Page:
People who lived through the great wars are known today for being hardworking and tough and are fondly regarded as the “Greatest Generation.” They were succeeded by the “baby boomers” who are applauded for their social concerns that spurred them to start the Civil Rights Movement. Then followed “Generation X”, the eternal cynics – non-conforming, yet undeniably innovative.
And then we have our generation – the “Millennials.” The burning desire to work for meaning instead of money and our love for the environment aside, we are also known for our constant obsession with perfectionism.
With self-improvement being our chief motto and seemingly doting parents and encouraging bosses often instilling strong messages like “you are capable of so much”, it’s never a bad thing to put in some extra effort at giving something our best shot. Sadly enough, it never just ends there. And while we anxiously wonder with every passing day, whether we will ever really be “good enough”, researchers have been meticulously taking notes, declaring that we may be putting ourselves and our happiness at a huge risk.
Perfectionism Can Be Deadly,
A group of researchers at the University of Ontario decided to call into question the idea that certain forms of achievement-driven perfectionism, such as extreme athletic drive and academic striving, are healthy. In a paper published in the Journal of Personality, these very researchers found a strong link between striving to achieve perfectionism and suicidal thoughts and behaviors.1
Details Of The Study
The researchers didn’t collect any new data. Instead, they did a meta-analysis involving 45 previous studies, using information from 54 samples, rounding out to 11,747 participants. The idea behind executing a meta-analysis was to identify which aspects of perfectionism, if any, show the strongest connection with thoughts of suicide and actual
Findings Of The Study
- The researchers identified 15 different definitions and ways of measuring the concept of perfectionism. These were mostly divided into three broad categories – namely, self-inflicted concern about measuring up to impractically high standards, a constant demand for perfection of others, and perceiving others as demanding perfection of oneself.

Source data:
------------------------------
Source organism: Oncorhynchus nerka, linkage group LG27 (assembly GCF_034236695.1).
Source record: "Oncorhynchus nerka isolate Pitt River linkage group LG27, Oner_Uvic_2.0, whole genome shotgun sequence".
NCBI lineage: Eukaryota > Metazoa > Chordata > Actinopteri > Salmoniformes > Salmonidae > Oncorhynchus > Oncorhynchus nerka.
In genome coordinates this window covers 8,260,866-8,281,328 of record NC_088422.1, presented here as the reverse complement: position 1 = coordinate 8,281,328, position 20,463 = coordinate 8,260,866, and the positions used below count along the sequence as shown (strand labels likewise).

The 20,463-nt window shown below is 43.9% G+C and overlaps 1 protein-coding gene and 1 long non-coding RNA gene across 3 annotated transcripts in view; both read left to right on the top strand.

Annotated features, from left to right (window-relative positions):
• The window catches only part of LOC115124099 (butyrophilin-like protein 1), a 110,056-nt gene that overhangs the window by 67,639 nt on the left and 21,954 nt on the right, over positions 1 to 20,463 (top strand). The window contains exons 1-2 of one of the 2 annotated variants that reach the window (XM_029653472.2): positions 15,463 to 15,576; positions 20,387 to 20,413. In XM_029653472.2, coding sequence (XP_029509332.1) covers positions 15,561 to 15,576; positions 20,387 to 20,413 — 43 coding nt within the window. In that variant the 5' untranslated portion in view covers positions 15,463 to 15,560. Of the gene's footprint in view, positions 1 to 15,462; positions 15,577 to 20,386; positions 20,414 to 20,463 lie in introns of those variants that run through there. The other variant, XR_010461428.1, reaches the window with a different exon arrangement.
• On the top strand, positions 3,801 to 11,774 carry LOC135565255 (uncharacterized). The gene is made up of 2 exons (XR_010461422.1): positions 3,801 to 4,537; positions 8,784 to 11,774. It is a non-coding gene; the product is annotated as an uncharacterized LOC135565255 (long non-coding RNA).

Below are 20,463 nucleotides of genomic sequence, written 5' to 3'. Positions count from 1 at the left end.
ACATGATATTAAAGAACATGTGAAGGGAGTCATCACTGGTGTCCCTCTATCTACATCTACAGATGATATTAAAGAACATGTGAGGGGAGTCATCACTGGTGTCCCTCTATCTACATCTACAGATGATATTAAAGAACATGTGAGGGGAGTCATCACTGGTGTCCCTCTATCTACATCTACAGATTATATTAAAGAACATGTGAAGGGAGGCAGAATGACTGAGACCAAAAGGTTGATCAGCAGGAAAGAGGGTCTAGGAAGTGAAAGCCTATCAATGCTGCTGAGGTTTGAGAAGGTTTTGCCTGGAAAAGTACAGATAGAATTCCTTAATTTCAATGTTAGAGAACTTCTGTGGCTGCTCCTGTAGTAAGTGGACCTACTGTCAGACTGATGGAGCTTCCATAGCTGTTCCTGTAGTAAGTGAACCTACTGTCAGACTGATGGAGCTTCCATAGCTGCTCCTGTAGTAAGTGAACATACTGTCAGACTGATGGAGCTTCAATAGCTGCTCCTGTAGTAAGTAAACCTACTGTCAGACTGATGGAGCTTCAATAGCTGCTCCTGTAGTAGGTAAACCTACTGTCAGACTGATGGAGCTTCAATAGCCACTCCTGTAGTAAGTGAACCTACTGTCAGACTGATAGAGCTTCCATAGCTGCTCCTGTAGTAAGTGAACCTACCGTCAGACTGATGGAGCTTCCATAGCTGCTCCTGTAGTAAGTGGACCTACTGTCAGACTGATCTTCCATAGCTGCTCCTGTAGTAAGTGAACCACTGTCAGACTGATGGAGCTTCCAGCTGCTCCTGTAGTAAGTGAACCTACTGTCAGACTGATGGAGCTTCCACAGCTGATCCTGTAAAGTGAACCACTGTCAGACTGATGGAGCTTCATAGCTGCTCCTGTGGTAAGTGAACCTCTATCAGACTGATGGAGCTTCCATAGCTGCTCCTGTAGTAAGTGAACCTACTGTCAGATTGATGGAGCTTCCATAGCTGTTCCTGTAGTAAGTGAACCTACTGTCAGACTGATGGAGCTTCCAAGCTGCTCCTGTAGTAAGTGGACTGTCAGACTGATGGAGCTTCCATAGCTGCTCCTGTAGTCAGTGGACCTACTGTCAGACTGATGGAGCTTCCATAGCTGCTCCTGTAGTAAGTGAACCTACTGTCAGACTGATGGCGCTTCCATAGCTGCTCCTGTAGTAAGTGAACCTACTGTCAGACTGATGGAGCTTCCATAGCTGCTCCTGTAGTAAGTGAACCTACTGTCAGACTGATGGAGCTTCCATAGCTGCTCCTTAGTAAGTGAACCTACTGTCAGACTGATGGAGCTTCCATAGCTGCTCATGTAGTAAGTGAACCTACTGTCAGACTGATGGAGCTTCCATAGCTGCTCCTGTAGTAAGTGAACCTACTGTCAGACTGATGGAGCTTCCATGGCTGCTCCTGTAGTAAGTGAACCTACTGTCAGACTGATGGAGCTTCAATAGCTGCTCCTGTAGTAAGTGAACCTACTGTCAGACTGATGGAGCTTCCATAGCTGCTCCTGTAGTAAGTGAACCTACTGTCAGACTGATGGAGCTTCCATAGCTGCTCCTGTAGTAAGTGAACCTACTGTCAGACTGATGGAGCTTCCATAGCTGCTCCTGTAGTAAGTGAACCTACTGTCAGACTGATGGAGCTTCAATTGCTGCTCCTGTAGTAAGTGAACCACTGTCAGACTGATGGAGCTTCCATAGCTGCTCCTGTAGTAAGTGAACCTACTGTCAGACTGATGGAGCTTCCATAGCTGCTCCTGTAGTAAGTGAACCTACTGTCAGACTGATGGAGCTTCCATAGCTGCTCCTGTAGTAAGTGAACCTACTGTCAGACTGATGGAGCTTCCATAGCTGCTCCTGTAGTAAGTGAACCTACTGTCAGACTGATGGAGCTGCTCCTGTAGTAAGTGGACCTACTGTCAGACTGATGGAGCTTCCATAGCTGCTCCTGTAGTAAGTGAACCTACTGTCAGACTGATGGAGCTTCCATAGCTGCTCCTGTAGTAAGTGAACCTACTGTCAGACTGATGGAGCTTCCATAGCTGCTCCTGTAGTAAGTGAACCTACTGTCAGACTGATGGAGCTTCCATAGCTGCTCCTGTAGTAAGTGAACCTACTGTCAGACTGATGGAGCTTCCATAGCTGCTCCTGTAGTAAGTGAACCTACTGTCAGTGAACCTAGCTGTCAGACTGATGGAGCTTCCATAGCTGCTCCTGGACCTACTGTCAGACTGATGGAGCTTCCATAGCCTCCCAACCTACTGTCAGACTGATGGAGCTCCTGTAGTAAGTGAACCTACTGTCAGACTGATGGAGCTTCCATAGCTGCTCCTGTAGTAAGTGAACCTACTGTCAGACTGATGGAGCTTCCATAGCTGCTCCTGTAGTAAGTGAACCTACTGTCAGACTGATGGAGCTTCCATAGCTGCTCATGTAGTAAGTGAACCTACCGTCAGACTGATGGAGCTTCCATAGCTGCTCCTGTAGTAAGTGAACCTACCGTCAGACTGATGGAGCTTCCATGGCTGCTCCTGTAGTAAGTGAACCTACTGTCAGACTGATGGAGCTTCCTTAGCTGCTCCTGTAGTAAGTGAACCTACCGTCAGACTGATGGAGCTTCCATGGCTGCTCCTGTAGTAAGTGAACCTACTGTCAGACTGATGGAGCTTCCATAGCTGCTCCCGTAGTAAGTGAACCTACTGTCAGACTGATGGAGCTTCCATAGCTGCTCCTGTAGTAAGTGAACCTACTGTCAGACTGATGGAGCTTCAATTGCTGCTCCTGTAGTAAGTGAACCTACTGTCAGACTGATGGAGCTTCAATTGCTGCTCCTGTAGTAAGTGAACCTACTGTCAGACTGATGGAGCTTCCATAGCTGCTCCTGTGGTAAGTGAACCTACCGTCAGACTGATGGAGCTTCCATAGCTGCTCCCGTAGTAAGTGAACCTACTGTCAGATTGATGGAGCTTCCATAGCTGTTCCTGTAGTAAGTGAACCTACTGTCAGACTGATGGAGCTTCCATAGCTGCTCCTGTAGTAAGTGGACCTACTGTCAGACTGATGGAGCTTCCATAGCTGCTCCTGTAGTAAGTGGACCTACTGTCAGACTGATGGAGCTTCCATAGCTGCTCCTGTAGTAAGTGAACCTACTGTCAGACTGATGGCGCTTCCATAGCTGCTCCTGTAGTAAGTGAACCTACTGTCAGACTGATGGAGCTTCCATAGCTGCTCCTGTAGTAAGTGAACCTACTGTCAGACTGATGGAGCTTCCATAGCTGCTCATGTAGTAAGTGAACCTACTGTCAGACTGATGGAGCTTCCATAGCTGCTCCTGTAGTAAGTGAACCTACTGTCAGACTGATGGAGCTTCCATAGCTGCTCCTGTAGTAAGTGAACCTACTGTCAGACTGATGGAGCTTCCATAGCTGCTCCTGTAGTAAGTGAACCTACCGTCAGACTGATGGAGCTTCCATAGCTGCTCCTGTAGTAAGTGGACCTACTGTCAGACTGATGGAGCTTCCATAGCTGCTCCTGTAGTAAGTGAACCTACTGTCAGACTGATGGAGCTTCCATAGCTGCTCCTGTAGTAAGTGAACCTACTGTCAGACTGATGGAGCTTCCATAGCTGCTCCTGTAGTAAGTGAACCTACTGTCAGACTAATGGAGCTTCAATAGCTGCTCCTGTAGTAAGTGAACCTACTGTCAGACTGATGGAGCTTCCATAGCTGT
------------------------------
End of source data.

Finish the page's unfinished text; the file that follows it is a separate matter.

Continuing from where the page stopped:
- 13 out of the 15 definitions of perfectionism showed a positive association with an increased risk of suicide.
- Perfectionistic strivings, defined as self-inflicted perfectionism using sky-high personal standards were associated with suicidal thoughts. The people who scored high in perfectionist strivings were found to be satisfied only when their lives were free of all “flaws.”
- Perfectionistic concerns arising from a constant fear of making mistakes, the pressure of living up to societal demand to be perfect, and perfectionistic behaviors were linked not just to suicide thoughts but also to suicide attempts. People who scored high
- The meta-analysis also found small but relevant associations between suicide ideation and actions and having critical, overly demanding parents. The latter has been shown to fuel perfectionistic thoughts and behaviors in children as they grow into adults.2
What Does This Mean?
Nearly all definitions of perfectionism are linked to higher rates of suicidal ideas and suicidal attempts. However, it turns out that external pressure from critical, demanding parents, bosses, peers, or significant others is the most dangerous and
This is very alarming because according to the researchers, the more the number of prior suicide attempts, the stronger the prediction of a completed suicide.
The meta-analysis also calls into question the idea that certain kinds of academic or athletic perfection may lead to positive outcomes – a suggestion made by previous studies.3
According to Martin Smith, the lead author of this study, the benefits of perfectionistic strivings, if any, are in no way worth the costs of such behaviors. And while such strivings may certainly fetch students higher grades, or athletes numerous gold medals, they are also exposed to a greater risk of depression or even suicide.
Nearly all of us have at least one person in our social circles who is obsessed with achieving perfection. On the outside, they may seem like the ideal role models – talented, meticulous, and ambitious. Scratch the surface and you’ll quickly find that this is far from the truth.
The good news is that there is plenty of help available thanks to the widespread awareness of mental health illnesses, cognitive behavioral help, and the implementation of suicide hotlines in so many countries. The main obstacle in helping someone obsessed with being a perfectionist, however, is the fact that perfectionists seldom admit to having a problem.
Admitting to needing help is a giant leap towards recovery. If one is brave enough to do that, the battle is already half won.
|↑1||Smith, Martin M., Simon B. Sherry, Samantha Chen, Donald H. Saklofske, Christopher Mushquash, Gordon L. Flett, and Paul L. Hewitt. “The Perniciousness of Perfectionism: A Meta-Analytic Review of the Perfectionism-Suicide Relationship.” Journal of personality (2017).|
|↑2||Frost, Randy O., Cathleen M. Lahart, and Robin Rosenblate. “The development of perfectionism: A study of daughters and their parents.” Cognitive therapy and research 15, no. 6 (1991): 469-489.|
|↑3||Stoll, Oliver, Andreas Lau, and Joachim Stoeber. “Perfectionism and performance in a new basketball training task: Does striving for perfection enhance or undermine performance?.” Psychology of sport and Exercise 9, no. 5 (2008): 620-629.|